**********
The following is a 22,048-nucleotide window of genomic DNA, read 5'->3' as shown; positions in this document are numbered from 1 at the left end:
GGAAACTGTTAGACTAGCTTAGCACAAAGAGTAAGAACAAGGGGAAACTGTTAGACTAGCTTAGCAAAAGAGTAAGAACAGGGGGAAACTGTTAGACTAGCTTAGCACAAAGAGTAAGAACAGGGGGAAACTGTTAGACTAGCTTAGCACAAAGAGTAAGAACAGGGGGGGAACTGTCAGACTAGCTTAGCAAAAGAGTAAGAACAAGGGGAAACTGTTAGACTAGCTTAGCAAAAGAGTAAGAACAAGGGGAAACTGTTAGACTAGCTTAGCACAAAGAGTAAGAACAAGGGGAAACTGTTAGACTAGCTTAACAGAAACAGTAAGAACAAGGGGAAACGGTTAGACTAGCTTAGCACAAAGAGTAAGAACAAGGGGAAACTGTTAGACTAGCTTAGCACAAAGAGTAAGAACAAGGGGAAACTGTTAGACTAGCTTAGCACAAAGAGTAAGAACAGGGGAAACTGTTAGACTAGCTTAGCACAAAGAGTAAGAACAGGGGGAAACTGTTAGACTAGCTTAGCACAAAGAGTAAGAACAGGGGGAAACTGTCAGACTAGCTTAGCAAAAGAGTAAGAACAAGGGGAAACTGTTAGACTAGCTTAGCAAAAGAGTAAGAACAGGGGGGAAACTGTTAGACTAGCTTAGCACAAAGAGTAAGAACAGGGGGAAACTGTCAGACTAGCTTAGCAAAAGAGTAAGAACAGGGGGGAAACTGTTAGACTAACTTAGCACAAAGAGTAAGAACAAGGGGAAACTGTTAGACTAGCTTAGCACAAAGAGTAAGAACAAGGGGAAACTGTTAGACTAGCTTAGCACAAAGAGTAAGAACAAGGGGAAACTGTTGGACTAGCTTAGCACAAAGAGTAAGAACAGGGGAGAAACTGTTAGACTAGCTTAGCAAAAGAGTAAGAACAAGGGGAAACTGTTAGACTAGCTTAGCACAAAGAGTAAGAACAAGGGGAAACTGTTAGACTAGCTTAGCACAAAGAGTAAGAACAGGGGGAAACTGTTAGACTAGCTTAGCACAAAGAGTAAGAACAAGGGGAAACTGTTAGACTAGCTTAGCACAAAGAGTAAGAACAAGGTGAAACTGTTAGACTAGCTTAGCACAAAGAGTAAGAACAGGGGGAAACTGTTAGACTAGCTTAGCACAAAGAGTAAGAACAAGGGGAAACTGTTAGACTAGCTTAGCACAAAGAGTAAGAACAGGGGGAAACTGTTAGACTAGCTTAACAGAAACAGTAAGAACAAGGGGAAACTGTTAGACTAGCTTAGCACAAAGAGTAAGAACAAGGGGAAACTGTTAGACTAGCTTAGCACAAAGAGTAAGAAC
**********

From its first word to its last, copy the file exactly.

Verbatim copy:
The following is a 22,048-nucleotide window of genomic DNA, read 5'->3' as shown; positions in this document are numbered from 1 at the left end:
GGAAACTGTTAGACTAGCTTAGCACAAAGAGTAAGAACAAGGGGAAACTGTTAGACTAGCTTAGCAAAAGAGTAAGAACAGGGGGAAACTGTTAGACTAGCTTAGCACAAAGAGTAAGAACAGGGGGAAACTGTTAGACTAGCTTAGCACAAAGAGTAAGAACAGGGGGGGAACTGTCAGACTAGCTTAGCAAAAGAGTAAGAACAAGGGGAAACTGTTAGACTAGCTTAGCAAAAGAGTAAGAACAAGGGGAAACTGTTAGACTAGCTTAGCACAAAGAGTAAGAACAAGGGGAAACTGTTAGACTAGCTTAACAGAAACAGTAAGAACAAGGGGAAACGGTTAGACTAGCTTAGCACAAAGAGTAAGAACAAGGGGAAACTGTTAGACTAGCTTAGCACAAAGAGTAAGAACAAGGGGAAACTGTTAGACTAGCTTAGCACAAAGAGTAAGAACAGGGGAAACTGTTAGACTAGCTTAGCACAAAGAGTAAGAACAGGGGGAAACTGTTAGACTAGCTTAGCACAAAGAGTAAGAACAGGGGGAAACTGTCAGACTAGCTTAGCAAAAGAGTAAGAACAAGGGGAAACTGTTAGACTAGCTTAGCAAAAGAGTAAGAACAGGGGGGAAACTGTTAGACTAGCTTAGCACAAAGAGTAAGAACAGGGGGAAACTGTCAGACTAGCTTAGCAAAAGAGTAAGAACAGGGGGGAAACTGTTAGACTAACTTAGCACAAAGAGTAAGAACAAGGGGAAACTGTTAGACTAGCTTAGCACAAAGAGTAAGAACAAGGGGAAACTGTTAGACTAGCTTAGCACAAAGAGTAAGAACAAGGGGAAACTGTTGGACTAGCTTAGCACAAAGAGTAAGAACAGGGGAGAAACTGTTAGACTAGCTTAGCAAAAGAGTAAGAACAAGGGGAAACTGTTAGACTAGCTTAGCACAAAGAGTAAGAACAAGGGGAAACTGTTAGACTAGCTTAGCACAAAGAGTAAGAACAGGGGGAAACTGTTAGACTAGCTTAGCACAAAGAGTAAGAACAAGGGGAAACTGTTAGACTAGCTTAGCACAAAGAGTAAGAACAAGGTGAAACTGTTAGACTAGCTTAGCACAAAGAGTAAGAACAGGGGGAAACTGTTAGACTAGCTTAGCACAAAGAGTAAGAACAAGGGGAAACTGTTAGACTAGCTTAGCACAAAGAGTAAGAACAGGGGGAAACTGTTAGACTAGCTTAACAGAAACAGTAAGAACAAGGGGAAACTGTTAGACTAGCTTAGCACAAAGAGTAAGAACAAGGGGAAACTGTTAGACTAGCTTAGCACAAAGAGTAAGAAC